Avaya, Broadcom Head Group for 2.5G, 5G Ethernet Networking

Brocade, Aruba and Freescale also are part of the MGBASE-T Alliance, which supports an IEEE effort to increase speeds in enterprise WiFi networks.


Broadcom, Brocade, Aruba Networks and Avaya are among the founders of a new industry consortium that wants to accelerate the adoption of 2.5 and 5 Gigabit Ethernet speeds in enterprise-level wireless products to help speed up the movement of traffic over wireless networks.

The bulk of wireless networks in enterprises are based on 1GbE. At a time when workers increasingly are carrying more mobile devices and relying more on video-based content, and 802.11ac WiFi is hitting the market, 1GbE networks are having a difficult time keeping up with growing tide of wireless traffic. The IEEE is working to develop 2.5G and 5G Ethernet standards for access points and other systems that rely on unshielded twisted pair (UTP) cabling. The goal is to meet the demand for Ethernet speeds that fall between 1G and 10G.

The new MGBASE-T Alliance—which also includes Freescale, Delta Electronics, Delta Networks, Pulse Networks and Ruijie Networks—is throwing its support behind the efforts of the IEEE, which has formed a study group to look at 2.5G and 5G.

There already are 802.11ac products on the market—part of Wave 1 for the standard, according to Simon Assouad, associate director of product marketing for Broadcom's Infrastructure and Networking Group. Wave 2 will come next year, bringing even greater speeds and wireless ranges. That, combined with such trends as bring-your-own-device (BYOD), threaten to overwhelm current networks.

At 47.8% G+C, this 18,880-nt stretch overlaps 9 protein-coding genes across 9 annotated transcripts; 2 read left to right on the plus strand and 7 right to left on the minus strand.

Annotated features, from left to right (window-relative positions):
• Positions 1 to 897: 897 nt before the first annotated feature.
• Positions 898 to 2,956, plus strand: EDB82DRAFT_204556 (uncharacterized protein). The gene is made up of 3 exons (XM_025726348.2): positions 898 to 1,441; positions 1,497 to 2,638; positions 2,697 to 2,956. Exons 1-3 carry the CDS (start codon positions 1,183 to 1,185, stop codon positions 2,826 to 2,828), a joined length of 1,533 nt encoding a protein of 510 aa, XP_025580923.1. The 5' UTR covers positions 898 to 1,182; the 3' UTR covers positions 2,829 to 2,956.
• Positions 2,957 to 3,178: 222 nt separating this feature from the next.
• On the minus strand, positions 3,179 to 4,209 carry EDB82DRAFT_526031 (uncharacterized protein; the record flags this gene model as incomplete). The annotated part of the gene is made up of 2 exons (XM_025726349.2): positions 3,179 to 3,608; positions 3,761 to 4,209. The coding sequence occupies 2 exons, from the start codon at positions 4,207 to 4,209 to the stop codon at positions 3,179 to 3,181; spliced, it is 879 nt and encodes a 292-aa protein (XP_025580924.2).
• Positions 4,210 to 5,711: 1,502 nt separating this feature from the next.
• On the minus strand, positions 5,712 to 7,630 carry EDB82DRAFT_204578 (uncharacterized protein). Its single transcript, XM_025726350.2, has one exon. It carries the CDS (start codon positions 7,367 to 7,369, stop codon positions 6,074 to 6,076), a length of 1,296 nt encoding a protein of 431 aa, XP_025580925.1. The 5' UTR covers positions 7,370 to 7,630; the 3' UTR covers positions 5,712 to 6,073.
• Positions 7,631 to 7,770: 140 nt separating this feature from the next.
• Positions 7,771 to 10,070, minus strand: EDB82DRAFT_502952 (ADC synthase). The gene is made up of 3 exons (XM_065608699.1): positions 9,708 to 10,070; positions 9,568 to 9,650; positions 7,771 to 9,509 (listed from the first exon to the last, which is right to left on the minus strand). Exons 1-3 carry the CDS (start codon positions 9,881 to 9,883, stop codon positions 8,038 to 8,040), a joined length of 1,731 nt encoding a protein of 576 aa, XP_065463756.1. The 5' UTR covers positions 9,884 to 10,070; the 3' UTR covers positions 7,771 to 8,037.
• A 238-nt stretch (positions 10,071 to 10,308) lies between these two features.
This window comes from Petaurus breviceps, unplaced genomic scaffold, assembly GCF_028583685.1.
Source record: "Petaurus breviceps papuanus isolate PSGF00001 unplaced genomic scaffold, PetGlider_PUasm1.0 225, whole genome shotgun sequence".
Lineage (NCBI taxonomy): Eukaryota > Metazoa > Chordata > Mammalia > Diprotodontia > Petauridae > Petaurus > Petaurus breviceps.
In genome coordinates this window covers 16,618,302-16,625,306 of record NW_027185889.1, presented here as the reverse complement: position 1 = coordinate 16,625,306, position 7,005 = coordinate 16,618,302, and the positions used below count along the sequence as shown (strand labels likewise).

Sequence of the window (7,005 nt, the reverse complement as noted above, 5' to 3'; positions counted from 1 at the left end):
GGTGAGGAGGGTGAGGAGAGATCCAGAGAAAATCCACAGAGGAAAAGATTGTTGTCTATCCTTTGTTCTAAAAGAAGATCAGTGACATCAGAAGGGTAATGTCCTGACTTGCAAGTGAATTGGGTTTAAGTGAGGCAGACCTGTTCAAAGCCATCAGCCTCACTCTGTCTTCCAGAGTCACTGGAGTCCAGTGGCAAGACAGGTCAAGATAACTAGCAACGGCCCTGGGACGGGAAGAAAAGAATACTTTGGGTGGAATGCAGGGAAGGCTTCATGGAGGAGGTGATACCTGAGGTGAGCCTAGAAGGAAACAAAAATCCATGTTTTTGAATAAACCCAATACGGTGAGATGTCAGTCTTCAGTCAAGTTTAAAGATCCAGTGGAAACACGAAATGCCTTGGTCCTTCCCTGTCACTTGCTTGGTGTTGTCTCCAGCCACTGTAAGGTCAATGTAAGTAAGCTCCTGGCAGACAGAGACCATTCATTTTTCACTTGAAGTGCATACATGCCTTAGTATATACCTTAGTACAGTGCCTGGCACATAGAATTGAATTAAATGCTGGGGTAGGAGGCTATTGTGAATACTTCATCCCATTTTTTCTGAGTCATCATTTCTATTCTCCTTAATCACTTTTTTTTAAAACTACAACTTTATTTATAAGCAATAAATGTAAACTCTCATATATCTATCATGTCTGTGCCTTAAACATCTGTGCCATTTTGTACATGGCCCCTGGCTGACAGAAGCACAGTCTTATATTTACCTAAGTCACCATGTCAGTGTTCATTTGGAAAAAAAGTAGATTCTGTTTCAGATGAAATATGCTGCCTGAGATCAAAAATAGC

"It's evident that the backbone of these wireless access networks—1 gigabit per second Ethernet—can't keep up," Assouad wrote in a post on the company blog."Most companies pushing up against the limits of 1G-bps Ethernet are ready to make an upgrade, but their choices are limited. They can either jump up to 10G-bps Ethernet, the next available IEEE standard, or add a second, 1G-bps connection to double the bandwidth."

Both options present challenges, he wrote. Upgrading to 10GbE is a significant investment that includes rewiring, more power and more cabling. Adding another 1GbE connection also means more money and infrastructure changes.

The MGBASE-T Alliance is rallying around Multi-rate Gigabit Ethernet BASE-T for enterprise access points, which will enable more affordable scaling to 2.5G and 5G speeds, wrote Assouad, who also is president of the alliance. Group members want an open standard that is available to everyone and makes interoperability between products easier.

"This is really important in the networking industry, because otherwise every vendor will have to develop their own unique tools that may not work together, or be scalable for large organizations that need to keep pace with their users' needs," he wrote. "Of course, there will probably be plenty of people who continue to be satisfied with 1G-bps speed, but the number of 'premium' users who take advantage of the latest multi-user technology is bound to grow with the shift to cloud-based apps that download data on-demand."

This is not the only industry group pushing for 2.5GbE and 5GbE speeds on wireless networks. In late October, Cisco Systems, Freescale, Aquantia and Xilinx launched the NBASE-T Alliance, which wants to enable businesses to increase the speed of their networks over Ethernet's standard distance of 100 meters without having to upgrade the cabling they already are using, organizers said. Doing so will help businesses extend the life of the cabling they already have in place.